Psychosocial Factors and Risk of Hypertension: The Coronary Artery Risk Development in Young Adults (CARDIA) Study

Department of Preventive Medicine, Feinberg School of Medicine, Northwestern University, Chicago, Ill 60611, USA.
JAMA The Journal of the American Medical Association (Impact Factor: 35.29). 10/2003; 290(16):2138-48. DOI: 10.1001/jama.290.16.2138
Source: PubMed


CONTEXT: Although psychosocial factors are correlated, previous studies on risk factors for hypertension have typically examined psychosocial factors individually and have yielded inconsistent findings.
OBJECTIVE: To examine the role of psychosocial factors of time urgency/impatience (TUI), achievement striving/competitiveness (ASC), hostility, depression, and anxiety on long-term risk of hypertension.
DESIGN, SETTING, AND STUDY POPULATION: A population-based, prospective, observational study using participant data from the Coronary Artery Risk Development in Young Adults (CARDIA) study. A total of 3308 black and white adults aged 18 to 30 years (when recruited in 1985 and 1986) from 4 US metropolitan areas and followed up through 2000 to 2001.
MAIN OUTCOME MEASURES: Fifteen-year cumulative incidence of hypertension (systolic blood pressure of 140 mm Hg or higher, diastolic blood pressure of 90 mm Hg or higher, or taking antihypertensive medication).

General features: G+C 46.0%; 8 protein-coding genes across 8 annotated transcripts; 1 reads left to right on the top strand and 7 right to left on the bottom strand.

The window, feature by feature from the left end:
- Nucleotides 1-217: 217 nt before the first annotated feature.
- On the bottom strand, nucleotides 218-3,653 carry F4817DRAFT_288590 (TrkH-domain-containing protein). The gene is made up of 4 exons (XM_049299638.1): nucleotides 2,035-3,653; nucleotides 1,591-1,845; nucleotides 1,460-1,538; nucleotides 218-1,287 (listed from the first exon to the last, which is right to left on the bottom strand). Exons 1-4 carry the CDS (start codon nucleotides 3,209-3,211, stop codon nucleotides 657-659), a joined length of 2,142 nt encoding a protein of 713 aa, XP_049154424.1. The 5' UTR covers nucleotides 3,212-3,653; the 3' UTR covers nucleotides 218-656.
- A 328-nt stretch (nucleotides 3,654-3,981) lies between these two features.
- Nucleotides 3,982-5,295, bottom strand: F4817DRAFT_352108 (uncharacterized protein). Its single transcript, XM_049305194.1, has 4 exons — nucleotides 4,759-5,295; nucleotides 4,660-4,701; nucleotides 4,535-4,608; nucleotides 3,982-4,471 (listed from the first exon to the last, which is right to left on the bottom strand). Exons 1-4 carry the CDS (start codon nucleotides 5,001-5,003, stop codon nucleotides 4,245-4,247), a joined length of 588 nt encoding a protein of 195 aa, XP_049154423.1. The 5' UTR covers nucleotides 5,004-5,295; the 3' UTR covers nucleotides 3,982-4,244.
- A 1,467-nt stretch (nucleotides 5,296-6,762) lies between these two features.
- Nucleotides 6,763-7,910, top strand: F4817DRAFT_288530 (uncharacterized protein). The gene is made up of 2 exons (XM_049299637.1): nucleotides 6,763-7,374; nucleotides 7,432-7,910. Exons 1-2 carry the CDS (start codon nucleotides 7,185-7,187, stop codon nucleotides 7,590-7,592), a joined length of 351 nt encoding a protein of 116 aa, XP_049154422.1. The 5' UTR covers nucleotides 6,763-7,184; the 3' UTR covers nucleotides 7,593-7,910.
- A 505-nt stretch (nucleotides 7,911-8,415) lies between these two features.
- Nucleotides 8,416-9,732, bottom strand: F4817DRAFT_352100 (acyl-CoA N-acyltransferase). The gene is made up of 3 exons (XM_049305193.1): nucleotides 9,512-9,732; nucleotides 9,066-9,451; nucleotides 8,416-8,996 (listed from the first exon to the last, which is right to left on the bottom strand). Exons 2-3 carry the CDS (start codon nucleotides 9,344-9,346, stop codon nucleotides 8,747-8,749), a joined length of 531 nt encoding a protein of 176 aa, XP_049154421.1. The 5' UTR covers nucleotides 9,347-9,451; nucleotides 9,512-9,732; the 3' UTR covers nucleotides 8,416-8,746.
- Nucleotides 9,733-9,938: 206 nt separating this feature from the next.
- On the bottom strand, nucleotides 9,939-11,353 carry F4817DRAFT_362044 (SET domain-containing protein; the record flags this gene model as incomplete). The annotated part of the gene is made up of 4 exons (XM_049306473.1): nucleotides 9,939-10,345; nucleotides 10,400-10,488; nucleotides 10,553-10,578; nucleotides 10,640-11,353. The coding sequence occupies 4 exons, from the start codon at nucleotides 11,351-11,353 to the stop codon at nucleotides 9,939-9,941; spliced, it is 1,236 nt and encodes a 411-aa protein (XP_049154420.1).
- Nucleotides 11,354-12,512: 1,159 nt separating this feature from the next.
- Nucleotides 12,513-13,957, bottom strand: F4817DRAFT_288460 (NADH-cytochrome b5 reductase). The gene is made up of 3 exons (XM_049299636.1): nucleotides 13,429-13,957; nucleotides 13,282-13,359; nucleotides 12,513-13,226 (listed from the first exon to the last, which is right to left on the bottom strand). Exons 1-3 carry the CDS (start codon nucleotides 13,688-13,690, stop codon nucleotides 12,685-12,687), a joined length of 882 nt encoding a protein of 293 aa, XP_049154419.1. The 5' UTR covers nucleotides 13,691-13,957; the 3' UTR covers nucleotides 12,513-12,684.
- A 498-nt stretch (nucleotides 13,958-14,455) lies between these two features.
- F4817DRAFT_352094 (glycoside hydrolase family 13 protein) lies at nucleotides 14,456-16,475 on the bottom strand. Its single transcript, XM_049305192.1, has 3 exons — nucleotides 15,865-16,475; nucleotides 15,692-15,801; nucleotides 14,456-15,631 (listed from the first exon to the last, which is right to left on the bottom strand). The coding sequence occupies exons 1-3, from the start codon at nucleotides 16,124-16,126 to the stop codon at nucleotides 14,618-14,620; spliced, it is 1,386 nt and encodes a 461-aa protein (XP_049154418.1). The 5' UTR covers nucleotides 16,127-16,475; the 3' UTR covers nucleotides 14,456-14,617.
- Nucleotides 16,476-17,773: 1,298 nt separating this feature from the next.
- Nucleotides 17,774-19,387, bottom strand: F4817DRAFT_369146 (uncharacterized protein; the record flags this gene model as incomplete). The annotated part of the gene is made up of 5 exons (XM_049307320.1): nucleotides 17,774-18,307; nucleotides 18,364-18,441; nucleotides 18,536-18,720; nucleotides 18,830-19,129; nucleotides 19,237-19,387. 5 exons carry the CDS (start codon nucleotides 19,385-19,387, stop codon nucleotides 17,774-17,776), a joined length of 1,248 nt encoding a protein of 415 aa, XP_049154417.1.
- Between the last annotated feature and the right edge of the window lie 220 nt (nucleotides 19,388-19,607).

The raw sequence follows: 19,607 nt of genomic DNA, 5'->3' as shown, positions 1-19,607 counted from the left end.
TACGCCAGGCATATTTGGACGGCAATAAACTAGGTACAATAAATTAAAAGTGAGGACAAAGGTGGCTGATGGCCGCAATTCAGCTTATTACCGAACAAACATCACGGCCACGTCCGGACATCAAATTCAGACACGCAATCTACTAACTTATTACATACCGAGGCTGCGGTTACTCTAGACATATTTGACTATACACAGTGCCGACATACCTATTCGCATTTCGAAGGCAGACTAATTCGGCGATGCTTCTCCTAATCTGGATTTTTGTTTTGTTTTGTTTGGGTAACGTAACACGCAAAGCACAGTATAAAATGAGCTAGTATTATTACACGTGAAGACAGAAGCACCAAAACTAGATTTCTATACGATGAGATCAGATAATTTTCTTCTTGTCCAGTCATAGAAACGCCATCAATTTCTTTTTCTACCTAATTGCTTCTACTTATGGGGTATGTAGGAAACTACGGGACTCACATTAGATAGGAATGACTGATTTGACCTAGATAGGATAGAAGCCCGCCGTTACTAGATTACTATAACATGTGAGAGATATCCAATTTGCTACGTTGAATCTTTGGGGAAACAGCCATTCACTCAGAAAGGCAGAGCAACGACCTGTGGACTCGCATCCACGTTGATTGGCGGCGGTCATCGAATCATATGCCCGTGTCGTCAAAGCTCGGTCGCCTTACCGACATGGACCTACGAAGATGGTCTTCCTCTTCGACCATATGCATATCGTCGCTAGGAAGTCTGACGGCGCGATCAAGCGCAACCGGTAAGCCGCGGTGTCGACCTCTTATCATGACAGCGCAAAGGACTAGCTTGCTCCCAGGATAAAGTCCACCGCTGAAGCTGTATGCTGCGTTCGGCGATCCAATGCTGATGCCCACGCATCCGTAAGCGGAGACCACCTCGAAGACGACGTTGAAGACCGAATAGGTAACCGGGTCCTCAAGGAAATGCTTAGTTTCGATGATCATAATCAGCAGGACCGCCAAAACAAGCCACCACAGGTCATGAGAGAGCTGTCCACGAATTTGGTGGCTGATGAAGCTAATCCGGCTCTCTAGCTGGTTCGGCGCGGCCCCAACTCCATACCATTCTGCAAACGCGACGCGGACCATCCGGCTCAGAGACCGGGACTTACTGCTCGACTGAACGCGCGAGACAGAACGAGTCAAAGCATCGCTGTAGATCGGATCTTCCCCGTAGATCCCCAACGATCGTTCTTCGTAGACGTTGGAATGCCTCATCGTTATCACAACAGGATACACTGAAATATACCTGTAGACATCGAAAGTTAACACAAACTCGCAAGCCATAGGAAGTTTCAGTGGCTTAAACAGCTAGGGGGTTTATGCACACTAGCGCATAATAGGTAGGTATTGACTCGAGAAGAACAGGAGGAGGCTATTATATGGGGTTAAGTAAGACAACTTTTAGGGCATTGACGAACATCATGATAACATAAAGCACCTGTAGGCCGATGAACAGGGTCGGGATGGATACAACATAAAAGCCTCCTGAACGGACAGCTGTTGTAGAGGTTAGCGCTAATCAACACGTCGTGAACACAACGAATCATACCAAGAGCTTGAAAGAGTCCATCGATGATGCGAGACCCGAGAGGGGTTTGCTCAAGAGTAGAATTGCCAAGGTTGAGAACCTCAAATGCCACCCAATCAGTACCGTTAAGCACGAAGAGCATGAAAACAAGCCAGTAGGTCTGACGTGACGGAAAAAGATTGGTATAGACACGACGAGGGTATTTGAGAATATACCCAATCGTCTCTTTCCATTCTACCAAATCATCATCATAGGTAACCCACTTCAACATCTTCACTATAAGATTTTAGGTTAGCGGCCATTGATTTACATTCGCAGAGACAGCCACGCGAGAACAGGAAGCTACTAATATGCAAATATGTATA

RESULTS: The incidence of hypertension at year 15 was 15% from baseline and 13.6% from year 5. After adjusting for the same set of hypertension risk factors and each of the psychosocial factors of TUI, ASC, hostility, depression, and anxiety in 5 separate logistic regression models, higher TUI and hostility were significantly associated with risk of developing hypertension at 15-year follow-up for the total sample. Compared with the lowest score group, the adjusted odds ratio (OR) for TUI was 1.51 (95% confidence interval [CI], 1.12-2.03) for a score of 1; 1.47 (95% CI, 1.08-2.02) for a score of 2; and 1.84 (95% CI, 1.29-2.62) for a score of 3 to 4 (P for trend =.001). Compared with the lowest quartile group, the adjusted OR for hostility was 1.06 (95% CI, 0.76-1.47) for quartile 2; 1.38 (95% CI, 1.00-1.91) for quartile 3; and 1.84 (95% CI, 1.33-2.54) for quartile 4 (P for trend

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    • ") found that harsh early family environments were related to chronic negative emotional states, including depression, anxiety, anger expression, and hostility, which in turn predicted baseline diastolic and systolic blood pressure as well as change in systolic blood pressure (components of allostatic load). These chronic negative emotional states have been associated with poor health behavior (Caspi et al., 1997), hypertension (Davidson et al., 2000; Yan et al., 2003), and later health risks, including mortality (Martin et al., 1995). Empirical evidence has also shown that growing up in an adverse family environment leads to reduced psychosocial resources, including social support, and increased health risks (House, Umberson, & Landis, 1988; Kertesz et al., 2007; Seeman, 1996; Taylor, 2010), including metabolic functioning (Lehman, Taylor, Kiefe, & Seeman, 2005). "